His own memories, though, are less pleasing, more troubling. Pham layers flashbacks into the film so seamlessly that it’s easy to miss that they’re flashbacks. Thien remembers the moment his relationship with his girlfriend ended and when he found out that his brother had abandoned his family. But he also seems to remember long motorcycle rides down the road in Saigon, perhaps in his dreams.
Pham uses his camera in wide shots and slow, fluid pans and zooms, suggesting the presence of an all-seeing eye keeping tabs on Thien. But he leaves up to our imaginations the actual order and meaning of events. The point here isn’t to tell a straightforward story; at times it’s unclear if we’re seeing the present, the past or a dream. It’s to travel in contemplation, revisiting feelings and thoughts and doubts with new perspective, like the spiral of a shell. To that end, mirrors and reflected faces pop up constantly throughout the film, as if reminding us that nothing we are looking at is a simple surface — something always lies beneath.
Thien visits many people on his quest, some of whom sense that he’s searching for something bigger than Tam. People who’ve seen death speak to him in words that feel like riddles or conundrums. More important, though, messengers seem to arrive from nonhuman places. A tiny bird needing care finds Thien, and evokes the biblical idea that God cares for a sparrow and so, of course, cares for people. Dogs trot through scenes constantly. And by the end, a flock of white butterflies — whether they’re real or not barely matters by then — seems to have found Thien. They float on the edge of his perception, evidence of beauty and wonder that does not strictly fit within the bounds of human understanding.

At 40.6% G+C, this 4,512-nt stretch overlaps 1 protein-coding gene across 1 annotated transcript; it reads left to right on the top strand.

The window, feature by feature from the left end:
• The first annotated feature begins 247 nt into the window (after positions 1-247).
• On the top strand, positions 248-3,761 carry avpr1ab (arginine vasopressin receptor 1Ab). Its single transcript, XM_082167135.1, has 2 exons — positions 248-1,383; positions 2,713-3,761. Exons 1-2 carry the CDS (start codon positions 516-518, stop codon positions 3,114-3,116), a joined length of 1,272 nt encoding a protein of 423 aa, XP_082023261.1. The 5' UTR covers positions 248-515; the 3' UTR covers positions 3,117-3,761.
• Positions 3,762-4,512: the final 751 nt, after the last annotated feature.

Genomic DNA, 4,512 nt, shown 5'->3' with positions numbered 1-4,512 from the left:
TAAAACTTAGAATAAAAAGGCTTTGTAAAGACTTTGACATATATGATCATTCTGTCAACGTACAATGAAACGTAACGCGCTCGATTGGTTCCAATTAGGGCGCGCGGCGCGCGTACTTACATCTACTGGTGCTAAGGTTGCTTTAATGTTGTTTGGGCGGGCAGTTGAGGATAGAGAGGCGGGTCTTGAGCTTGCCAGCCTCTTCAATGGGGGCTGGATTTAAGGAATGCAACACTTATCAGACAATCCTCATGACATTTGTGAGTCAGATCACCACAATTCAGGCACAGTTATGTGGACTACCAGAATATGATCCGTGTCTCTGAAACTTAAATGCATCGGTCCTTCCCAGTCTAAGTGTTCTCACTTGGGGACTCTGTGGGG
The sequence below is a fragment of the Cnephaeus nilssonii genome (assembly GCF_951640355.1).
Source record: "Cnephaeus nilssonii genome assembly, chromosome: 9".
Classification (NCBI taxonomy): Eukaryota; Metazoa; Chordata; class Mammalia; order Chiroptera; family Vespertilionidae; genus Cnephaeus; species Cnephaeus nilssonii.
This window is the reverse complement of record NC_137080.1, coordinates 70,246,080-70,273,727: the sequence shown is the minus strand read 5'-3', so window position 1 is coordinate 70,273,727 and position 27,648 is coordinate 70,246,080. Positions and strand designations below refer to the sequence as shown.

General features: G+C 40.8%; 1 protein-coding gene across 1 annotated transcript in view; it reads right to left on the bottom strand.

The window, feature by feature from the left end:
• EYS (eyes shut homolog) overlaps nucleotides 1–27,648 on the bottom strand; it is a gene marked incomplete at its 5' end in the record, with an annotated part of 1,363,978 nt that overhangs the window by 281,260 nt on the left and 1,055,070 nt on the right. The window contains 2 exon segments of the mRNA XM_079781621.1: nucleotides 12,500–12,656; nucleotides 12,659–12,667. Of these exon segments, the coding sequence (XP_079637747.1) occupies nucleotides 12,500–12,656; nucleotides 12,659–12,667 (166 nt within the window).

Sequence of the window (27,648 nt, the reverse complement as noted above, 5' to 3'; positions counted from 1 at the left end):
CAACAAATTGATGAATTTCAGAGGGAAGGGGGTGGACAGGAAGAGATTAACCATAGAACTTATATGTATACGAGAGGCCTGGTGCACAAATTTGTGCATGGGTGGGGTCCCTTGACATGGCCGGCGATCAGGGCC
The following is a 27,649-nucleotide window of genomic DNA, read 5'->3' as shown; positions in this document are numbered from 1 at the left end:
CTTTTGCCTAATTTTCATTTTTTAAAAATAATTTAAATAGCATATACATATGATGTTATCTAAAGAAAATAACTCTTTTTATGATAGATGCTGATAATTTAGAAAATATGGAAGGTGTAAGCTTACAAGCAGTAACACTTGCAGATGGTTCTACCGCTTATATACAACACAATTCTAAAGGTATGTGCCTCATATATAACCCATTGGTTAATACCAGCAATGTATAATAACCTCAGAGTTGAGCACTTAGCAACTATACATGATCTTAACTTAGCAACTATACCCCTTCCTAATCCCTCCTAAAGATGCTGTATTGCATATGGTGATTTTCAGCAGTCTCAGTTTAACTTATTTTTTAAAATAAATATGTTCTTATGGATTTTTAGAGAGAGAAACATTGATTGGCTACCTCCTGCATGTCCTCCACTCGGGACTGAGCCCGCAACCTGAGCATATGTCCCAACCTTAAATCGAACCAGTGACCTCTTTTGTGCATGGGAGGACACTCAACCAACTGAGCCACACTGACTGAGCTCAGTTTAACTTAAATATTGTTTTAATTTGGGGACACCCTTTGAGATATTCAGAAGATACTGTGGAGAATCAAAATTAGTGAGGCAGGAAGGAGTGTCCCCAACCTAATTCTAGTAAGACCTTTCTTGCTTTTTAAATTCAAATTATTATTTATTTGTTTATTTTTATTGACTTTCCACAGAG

Pham manages to float existential and spiritual questions into Thien’s consciousness and ours without trying to offer solutions, at least in language. The problem of evil — if a good God exists, then why do bad things happen — is raised, and remains unanswered. Thien’s quest for Tam, prompted by worldly concerns, starts to seem more like a hunt for salvation, and it’s noticeable. An older woman looks at him and straightaway diagnoses his problem: “Have you forsaken your soul?” she asks.
In this she is referring to the Bible verse that asks, what good does it do for a man to gain the whole world if he loses his soul in the process?”
Inside the Yellow Cocoon Shell
Not rated. In Vietnamese, with subtitles. Running time: 2 hours 59 minutes. In theaters.